The Canary Islands are in the oil industryâ€™s crosshairs, and that spells danger for the areaâ€™s marine habitats and wildlife.
In a new report, Oceana has denounced oil prospecting plans in the Canary Islands, highlighting the dangerous impact of these activities on cold-water coral reefs, deep sponge fields, hydrothermal vents, and nearly 100 protected species.
Spanish oil company Repsol is planning to prospect in the Canary Islands Channel, located off the northwest coast of Africa. The channel contains gas-based habitats that are protected under the Habitats Directive. These habitats support coral and sponge communities that would be destroyed by oil prospecting activity.
A total of 25 protected areas and 82 endangered species would be threatened by Repsolâ€™s prospecting activities. These include sea turtles, short finned pilot whales, angel sharks, bottlenose dolphins, and a variety of fish.
The International Maritime Organization has declared the Canary Islands a Particularly Sensitive Area for its biological wealth and its economic dependence. This status affords the islandsâ€™ strict protection in terms of waste and pollution.
The Canary Islands is an archipelago supported by fishing and tourism. Both of these industries rely on the islandsâ€™ high biodiversityâ€”more than 600 species and 350 communities and habitats. Oil prospecting would interfere with fishing and tourism, and reduce the biodiversity of the area.
We'll be sure to keep you posted!
Editor's note: This is a guest contribution by Oceana supporter Lauren Linzer, who lives on the Spanish island of Lanzarote, one of the Canary Islands, which are just off the west coast of Africa.
Along with many other nations around the world, Spain has been desperately searching for solutions to relieve the increasing financial woes the country is facing.
With a significant portion of its oil supply being imported and oil prices skyrocketing, attention to cutting down on this lofty expense has turned toward a tempting opportunity to drill for oil offshore in their own territory.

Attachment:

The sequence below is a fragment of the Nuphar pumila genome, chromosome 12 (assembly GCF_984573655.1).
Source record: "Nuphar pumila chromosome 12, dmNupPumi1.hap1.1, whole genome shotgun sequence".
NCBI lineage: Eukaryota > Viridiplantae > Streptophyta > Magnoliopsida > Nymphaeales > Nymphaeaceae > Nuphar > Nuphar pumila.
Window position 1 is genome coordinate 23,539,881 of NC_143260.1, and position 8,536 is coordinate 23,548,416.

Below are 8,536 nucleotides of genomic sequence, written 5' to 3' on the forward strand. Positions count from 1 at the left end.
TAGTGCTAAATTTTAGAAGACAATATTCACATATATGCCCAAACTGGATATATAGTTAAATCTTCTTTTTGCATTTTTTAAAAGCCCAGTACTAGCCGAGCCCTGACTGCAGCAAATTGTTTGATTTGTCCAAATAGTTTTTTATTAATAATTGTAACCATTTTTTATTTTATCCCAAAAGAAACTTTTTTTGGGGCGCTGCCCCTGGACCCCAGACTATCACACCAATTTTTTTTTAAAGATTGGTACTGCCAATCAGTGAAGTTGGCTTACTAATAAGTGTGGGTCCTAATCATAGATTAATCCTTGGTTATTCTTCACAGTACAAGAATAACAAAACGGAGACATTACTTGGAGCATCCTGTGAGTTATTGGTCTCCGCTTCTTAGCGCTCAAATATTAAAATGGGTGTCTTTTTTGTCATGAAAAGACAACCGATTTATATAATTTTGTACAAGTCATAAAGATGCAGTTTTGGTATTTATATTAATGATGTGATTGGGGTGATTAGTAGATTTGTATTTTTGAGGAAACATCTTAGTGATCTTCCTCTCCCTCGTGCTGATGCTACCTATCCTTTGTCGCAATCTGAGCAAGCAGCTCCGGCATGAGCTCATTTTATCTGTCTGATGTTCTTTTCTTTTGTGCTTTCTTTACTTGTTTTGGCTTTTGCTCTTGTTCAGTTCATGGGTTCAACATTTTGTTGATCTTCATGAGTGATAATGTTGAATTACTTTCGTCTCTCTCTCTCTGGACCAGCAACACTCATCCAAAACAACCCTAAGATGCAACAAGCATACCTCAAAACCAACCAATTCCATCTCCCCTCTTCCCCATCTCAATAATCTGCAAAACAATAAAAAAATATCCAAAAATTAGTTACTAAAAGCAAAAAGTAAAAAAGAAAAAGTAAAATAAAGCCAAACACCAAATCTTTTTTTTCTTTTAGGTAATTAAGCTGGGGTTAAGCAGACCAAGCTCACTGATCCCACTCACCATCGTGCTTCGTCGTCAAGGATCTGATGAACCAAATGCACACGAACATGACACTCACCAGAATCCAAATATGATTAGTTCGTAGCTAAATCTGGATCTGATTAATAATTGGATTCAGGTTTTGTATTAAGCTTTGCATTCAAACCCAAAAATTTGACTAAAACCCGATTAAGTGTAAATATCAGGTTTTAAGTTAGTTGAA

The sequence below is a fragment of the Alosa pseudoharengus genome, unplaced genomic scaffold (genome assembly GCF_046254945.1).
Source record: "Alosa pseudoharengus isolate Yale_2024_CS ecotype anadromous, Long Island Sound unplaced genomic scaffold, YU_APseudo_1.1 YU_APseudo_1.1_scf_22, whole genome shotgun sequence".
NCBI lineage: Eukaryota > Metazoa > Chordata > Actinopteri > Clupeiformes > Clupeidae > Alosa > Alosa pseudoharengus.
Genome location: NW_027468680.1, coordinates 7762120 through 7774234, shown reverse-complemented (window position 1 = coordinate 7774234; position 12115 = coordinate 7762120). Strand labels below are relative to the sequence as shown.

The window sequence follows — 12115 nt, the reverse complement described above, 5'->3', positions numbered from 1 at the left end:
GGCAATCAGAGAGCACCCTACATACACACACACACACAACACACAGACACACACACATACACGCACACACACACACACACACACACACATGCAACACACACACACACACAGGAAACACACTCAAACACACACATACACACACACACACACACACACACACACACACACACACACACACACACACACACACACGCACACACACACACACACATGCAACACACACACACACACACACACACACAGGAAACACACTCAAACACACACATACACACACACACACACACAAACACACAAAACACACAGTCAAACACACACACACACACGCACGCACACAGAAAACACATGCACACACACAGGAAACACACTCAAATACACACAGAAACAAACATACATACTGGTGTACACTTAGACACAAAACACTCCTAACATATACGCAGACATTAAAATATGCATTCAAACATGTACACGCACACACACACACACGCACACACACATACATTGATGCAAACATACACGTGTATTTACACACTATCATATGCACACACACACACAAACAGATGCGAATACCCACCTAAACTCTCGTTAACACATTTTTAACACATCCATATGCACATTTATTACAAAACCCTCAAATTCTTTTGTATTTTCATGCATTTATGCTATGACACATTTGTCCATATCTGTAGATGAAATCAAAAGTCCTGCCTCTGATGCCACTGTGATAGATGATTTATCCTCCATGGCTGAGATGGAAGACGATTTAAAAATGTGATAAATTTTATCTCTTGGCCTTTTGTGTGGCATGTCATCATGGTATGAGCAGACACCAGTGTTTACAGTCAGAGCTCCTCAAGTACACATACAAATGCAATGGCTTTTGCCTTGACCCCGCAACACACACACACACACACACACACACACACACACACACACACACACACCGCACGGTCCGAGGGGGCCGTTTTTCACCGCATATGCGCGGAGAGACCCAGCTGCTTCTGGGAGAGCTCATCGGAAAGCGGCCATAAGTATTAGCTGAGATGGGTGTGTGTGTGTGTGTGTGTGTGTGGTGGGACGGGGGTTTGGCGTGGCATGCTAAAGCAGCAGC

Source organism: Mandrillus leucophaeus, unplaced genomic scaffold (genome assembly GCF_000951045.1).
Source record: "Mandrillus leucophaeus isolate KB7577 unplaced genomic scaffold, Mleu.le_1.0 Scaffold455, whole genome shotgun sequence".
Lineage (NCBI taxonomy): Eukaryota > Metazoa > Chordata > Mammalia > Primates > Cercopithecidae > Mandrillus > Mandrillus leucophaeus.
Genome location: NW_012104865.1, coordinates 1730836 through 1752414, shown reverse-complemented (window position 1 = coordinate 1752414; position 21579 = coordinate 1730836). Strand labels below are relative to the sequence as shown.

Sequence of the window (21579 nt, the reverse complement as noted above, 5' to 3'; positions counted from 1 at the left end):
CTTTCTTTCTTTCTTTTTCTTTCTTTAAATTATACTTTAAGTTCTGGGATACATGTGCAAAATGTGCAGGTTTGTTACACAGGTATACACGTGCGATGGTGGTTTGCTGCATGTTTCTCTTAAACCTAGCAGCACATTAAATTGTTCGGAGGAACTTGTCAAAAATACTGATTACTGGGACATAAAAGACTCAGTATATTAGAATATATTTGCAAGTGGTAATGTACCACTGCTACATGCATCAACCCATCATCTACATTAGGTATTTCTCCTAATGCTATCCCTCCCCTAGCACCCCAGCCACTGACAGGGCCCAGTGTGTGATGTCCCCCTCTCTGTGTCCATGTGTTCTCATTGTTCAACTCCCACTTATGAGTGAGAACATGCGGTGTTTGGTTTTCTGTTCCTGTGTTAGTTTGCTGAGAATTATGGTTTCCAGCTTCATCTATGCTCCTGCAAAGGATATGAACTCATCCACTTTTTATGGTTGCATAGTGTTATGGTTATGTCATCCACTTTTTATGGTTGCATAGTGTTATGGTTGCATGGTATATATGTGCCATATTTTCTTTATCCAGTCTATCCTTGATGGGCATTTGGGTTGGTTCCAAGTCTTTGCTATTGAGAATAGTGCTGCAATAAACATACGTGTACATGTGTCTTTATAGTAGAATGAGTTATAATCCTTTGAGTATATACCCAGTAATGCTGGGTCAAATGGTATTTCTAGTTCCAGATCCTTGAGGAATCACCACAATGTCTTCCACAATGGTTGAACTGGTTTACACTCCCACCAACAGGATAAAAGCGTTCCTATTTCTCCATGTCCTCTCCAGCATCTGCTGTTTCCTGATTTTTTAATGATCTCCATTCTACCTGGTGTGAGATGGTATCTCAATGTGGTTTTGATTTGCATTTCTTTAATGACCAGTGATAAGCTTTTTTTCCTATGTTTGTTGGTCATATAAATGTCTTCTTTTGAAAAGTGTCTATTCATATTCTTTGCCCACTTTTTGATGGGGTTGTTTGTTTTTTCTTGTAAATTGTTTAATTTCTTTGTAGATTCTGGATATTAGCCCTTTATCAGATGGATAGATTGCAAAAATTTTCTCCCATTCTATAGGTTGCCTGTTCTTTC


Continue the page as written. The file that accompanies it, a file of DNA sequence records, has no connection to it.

The large Spanish petrol firm, REPSOL, has declared an interest in surveying underwater land dangerously close to the Spanish Canary Islands of Lanzarote and Fuerteventura. This would, in theory, cut down significantly on spending for the struggling country, providing a desperately needed financial boost.
But are the grave ecological repercussions worth the investment? There is much debate around the world about this controversial subject; but on the island of Lanzarote, it is clear that this will not be a welcome move.
Last week, protesters from around the island gathered in the capital city of Arrecife to demonstrate their opposition to the exploration for underwater oil. With their faces painted black and picket signs in hand, an estimated 22,000 people (almost one fifth of the islandâ€™s population) walked from one side of the city to the other, chanting passionately and marching to the beat of drums that lead the pack. Late into the night, locals of all ages and occupations joined together to express their dire concerns.
Besides the massive eyesore that the site of the drilling will introduce off the east coast, the ripple effects to islanders will have a devastating impact. The most obvious industry that will take a serious hit will be tourism, which the island depends on heavily. Most of the large touristic destinations are on the eastern shore due to the year-round excellent weather and plethora of picturesque beaches. But with the introduction of REPSOLâ€™s towers a mere 23 kilometers (14 miles) from the islandâ€™s most populated beaches, the natural purity and ambient tranquility that draws so many European travelers will be a thing of the past.
Last week, in a culmination of several years of work, our European colleagues presented a proposal to protect 15% of the marine area around Spainâ€™s Canary Islands. If the proposal is accepted, it would multiply the current protected area by 100.
Hereâ€™s the back story: In 2009 the Oceana Ranger, our research catamaran, sailed to the Canaries, which are off the coast of Morocco. Over the course of two months, the crew documented the seamounts and seabeds of the archipelago, and found a dozen species never before seen in the area, and filmed many rare species, including three-foot-tall glass sponges, Venus fly-trap anemones and lollipop sponges. (For more on the Canaries see this piece from our magazine last winter.)